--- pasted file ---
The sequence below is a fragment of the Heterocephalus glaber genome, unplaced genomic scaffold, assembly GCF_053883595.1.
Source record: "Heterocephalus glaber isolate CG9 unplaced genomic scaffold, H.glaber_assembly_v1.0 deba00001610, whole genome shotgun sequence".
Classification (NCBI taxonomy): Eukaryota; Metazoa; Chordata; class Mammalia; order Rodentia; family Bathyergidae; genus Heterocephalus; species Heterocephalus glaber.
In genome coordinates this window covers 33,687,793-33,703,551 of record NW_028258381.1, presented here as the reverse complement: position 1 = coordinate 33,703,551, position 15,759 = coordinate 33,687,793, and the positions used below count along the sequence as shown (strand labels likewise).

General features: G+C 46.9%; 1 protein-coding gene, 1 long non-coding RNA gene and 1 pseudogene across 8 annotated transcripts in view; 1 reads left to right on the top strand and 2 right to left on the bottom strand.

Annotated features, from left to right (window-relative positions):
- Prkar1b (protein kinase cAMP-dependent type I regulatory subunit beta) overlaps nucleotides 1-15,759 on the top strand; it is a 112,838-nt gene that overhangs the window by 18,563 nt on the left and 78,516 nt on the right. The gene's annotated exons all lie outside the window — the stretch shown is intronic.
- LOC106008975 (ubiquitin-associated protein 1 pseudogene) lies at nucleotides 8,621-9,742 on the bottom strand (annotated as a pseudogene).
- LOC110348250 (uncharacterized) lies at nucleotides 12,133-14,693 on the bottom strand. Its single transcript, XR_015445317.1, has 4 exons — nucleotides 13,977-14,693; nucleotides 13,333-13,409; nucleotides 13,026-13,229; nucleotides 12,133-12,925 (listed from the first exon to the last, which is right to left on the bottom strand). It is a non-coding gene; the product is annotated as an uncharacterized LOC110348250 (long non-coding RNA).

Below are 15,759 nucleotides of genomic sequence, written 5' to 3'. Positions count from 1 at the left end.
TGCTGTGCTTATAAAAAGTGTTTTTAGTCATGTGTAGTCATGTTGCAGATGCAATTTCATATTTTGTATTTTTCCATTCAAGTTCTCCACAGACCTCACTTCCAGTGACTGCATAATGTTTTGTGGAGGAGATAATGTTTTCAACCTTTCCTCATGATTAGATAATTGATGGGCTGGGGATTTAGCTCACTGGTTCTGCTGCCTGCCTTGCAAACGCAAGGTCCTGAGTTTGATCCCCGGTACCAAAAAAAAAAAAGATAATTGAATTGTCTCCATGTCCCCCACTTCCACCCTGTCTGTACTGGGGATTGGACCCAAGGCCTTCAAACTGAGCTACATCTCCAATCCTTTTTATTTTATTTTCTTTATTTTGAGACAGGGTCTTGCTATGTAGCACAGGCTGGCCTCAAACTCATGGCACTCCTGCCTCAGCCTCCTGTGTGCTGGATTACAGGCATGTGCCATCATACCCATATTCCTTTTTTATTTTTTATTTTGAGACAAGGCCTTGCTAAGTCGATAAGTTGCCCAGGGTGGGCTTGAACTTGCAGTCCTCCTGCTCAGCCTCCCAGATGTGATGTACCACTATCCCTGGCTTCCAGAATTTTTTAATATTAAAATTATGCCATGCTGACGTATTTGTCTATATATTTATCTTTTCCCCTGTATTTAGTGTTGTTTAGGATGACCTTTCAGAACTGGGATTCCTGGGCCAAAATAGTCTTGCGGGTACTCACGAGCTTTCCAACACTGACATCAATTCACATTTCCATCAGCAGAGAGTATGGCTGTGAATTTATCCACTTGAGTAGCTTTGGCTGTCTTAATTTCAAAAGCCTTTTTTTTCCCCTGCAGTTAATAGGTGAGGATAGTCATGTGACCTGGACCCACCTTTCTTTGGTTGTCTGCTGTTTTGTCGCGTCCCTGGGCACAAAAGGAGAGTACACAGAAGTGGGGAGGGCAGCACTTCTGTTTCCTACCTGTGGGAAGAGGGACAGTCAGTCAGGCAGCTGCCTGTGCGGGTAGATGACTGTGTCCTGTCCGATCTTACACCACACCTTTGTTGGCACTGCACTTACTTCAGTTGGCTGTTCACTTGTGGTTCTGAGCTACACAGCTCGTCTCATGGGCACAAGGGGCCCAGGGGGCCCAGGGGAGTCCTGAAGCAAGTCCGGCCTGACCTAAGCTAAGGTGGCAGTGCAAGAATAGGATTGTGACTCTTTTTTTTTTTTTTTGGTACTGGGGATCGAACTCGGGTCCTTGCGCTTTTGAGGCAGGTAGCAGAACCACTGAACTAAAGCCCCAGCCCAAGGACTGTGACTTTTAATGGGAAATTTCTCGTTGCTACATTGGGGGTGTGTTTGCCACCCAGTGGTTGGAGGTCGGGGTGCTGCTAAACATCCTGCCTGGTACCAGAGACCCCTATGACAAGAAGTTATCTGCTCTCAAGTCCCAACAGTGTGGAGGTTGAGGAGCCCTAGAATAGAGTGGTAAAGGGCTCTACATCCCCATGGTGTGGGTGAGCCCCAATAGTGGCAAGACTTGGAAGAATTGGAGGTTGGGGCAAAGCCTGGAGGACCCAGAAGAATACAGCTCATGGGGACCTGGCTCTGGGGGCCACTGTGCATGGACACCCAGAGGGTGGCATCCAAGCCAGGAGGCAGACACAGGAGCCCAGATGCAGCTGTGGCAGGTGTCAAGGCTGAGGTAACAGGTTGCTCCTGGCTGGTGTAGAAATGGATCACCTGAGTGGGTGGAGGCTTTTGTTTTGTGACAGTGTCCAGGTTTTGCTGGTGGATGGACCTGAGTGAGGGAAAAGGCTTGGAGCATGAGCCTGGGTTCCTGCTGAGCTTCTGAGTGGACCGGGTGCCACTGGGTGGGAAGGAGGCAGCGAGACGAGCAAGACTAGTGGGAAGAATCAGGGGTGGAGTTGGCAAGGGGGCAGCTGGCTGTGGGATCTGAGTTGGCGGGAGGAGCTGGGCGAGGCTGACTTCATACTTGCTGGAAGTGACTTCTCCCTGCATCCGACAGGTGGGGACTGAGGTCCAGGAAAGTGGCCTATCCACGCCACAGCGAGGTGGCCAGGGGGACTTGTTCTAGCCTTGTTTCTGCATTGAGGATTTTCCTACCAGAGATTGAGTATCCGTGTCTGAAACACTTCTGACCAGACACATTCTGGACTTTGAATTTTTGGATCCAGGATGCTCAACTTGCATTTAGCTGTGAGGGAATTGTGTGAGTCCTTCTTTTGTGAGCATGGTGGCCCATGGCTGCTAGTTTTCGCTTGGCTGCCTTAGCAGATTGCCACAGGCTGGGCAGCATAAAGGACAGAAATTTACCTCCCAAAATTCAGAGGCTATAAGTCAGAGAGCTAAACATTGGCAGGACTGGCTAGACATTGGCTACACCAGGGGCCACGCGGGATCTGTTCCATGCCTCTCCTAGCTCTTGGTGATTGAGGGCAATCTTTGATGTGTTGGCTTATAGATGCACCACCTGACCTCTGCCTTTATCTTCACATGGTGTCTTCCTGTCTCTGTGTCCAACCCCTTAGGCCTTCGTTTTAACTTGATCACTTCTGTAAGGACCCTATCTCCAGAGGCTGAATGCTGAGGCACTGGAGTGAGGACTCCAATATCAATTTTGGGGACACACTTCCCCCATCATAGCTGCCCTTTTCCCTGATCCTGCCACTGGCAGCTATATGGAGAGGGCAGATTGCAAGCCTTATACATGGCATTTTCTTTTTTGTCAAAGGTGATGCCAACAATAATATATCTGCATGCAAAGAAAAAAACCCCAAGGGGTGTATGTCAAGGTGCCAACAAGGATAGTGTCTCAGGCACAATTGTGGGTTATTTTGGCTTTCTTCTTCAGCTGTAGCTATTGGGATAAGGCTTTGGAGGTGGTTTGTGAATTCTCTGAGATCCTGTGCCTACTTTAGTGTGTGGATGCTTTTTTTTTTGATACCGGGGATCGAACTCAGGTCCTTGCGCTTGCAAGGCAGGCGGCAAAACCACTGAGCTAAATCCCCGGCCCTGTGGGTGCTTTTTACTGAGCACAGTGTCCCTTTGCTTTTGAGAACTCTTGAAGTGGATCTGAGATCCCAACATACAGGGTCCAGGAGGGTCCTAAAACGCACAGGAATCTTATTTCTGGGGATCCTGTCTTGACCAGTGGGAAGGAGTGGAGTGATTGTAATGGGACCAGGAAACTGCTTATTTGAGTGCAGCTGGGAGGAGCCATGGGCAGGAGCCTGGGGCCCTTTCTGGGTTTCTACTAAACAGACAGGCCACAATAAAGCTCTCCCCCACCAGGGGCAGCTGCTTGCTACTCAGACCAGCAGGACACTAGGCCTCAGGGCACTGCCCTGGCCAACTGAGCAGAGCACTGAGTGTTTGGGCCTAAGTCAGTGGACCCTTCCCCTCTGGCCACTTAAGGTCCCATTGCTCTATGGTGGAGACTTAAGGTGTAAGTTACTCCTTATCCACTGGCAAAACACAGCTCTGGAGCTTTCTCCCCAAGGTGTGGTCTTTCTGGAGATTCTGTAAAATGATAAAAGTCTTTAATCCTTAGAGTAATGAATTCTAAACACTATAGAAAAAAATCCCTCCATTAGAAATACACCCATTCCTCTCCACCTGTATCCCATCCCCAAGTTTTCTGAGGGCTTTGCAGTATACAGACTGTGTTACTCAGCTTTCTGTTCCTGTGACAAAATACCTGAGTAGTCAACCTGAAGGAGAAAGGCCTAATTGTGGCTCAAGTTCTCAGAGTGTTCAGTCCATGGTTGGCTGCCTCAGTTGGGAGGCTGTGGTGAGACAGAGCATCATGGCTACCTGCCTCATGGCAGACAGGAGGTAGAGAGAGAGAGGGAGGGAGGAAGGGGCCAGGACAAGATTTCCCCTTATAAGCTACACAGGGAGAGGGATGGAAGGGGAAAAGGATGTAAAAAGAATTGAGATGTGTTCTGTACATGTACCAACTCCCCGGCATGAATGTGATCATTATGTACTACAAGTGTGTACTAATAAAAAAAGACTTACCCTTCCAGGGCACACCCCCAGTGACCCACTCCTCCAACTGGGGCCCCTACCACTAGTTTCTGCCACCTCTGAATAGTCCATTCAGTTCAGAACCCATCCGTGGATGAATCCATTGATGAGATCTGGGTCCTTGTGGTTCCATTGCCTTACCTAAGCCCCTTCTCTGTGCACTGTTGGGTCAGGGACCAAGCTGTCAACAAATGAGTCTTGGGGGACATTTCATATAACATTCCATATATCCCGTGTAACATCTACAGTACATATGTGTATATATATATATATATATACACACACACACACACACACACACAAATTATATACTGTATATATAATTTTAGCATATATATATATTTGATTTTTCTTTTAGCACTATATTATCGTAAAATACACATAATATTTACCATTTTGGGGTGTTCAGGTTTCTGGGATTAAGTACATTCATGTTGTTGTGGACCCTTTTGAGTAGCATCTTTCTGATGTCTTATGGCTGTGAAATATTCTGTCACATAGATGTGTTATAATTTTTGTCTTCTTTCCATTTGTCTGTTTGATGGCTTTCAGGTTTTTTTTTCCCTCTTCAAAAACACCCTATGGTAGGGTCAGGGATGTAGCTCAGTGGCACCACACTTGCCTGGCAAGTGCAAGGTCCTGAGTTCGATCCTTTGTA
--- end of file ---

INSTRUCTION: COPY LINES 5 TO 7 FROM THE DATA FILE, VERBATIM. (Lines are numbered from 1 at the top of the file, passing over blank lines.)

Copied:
General features: G+C 46.9%; 1 protein-coding gene, 1 long non-coding RNA gene and 1 pseudogene across 8 annotated transcripts in view; 1 reads left to right on the top strand and 2 right to left on the bottom strand.

Annotated features, from left to right (window-relative positions):
- Prkar1b (protein kinase cAMP-dependent type I regulatory subunit beta) overlaps nucleotides 1-15,759 on the top strand; it is a 112,838-nt gene that overhangs the window by 18,563 nt on the left and 78,516 nt on the right. The gene's annotated exons all lie outside the window — the stretch shown is intronic.